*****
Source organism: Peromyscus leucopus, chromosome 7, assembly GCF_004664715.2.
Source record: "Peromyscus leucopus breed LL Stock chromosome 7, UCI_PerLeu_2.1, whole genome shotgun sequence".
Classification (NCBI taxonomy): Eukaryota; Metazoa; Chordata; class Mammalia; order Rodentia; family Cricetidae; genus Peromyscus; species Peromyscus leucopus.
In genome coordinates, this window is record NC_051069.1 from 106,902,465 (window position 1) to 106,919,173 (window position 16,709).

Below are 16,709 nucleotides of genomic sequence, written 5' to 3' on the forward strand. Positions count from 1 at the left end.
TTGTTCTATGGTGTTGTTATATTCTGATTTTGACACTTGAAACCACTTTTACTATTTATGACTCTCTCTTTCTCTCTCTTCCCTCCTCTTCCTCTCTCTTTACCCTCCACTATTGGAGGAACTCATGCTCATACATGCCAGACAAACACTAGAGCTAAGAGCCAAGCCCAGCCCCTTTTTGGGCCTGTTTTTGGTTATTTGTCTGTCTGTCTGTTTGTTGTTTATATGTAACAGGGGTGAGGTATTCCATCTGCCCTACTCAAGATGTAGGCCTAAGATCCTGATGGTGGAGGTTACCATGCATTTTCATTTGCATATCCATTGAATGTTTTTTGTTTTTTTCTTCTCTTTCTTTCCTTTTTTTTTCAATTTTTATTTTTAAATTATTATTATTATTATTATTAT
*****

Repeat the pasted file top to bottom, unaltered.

Source organism: Peromyscus leucopus, chromosome 7, assembly GCF_004664715.2.
Source record: "Peromyscus leucopus breed LL Stock chromosome 7, UCI_PerLeu_2.1, whole genome shotgun sequence".
Classification (NCBI taxonomy): Eukaryota; Metazoa; Chordata; class Mammalia; order Rodentia; family Cricetidae; genus Peromyscus; species Peromyscus leucopus.
In genome coordinates, this window is record NC_051069.1 from 106,902,465 (window position 1) to 106,919,173 (window position 16,709).

Below are 16,709 nucleotides of genomic sequence, written 5' to 3' on the forward strand. Positions count from 1 at the left end.
TTGTTCTATGGTGTTGTTATATTCTGATTTTGACACTTGAAACCACTTTTACTATTTATGACTCTCTCTTTCTCTCTCTTCCCTCCTCTTCCTCTCTCTTTACCCTCCACTATTGGAGGAACTCATGCTCATACATGCCAGACAAACACTAGAGCTAAGAGCCAAGCCCAGCCCCTTTTTGGGCCTGTTTTTGGTTATTTGTCTGTCTGTCTGTTTGTTGTTTATATGTAACAGGGGTGAGGTATTCCATCTGCCCTACTCAAGATGTAGGCCTAAGATCCTGATGGTGGAGGTTACCATGCATTTTCATTTGCATATCCATTGAATGTTTTTTGTTTTTTTCTTCTCTTTCTTTCCTTTTTTTTTCAATTTTTATTTTTAAATTATTATTATTATTATTATTAT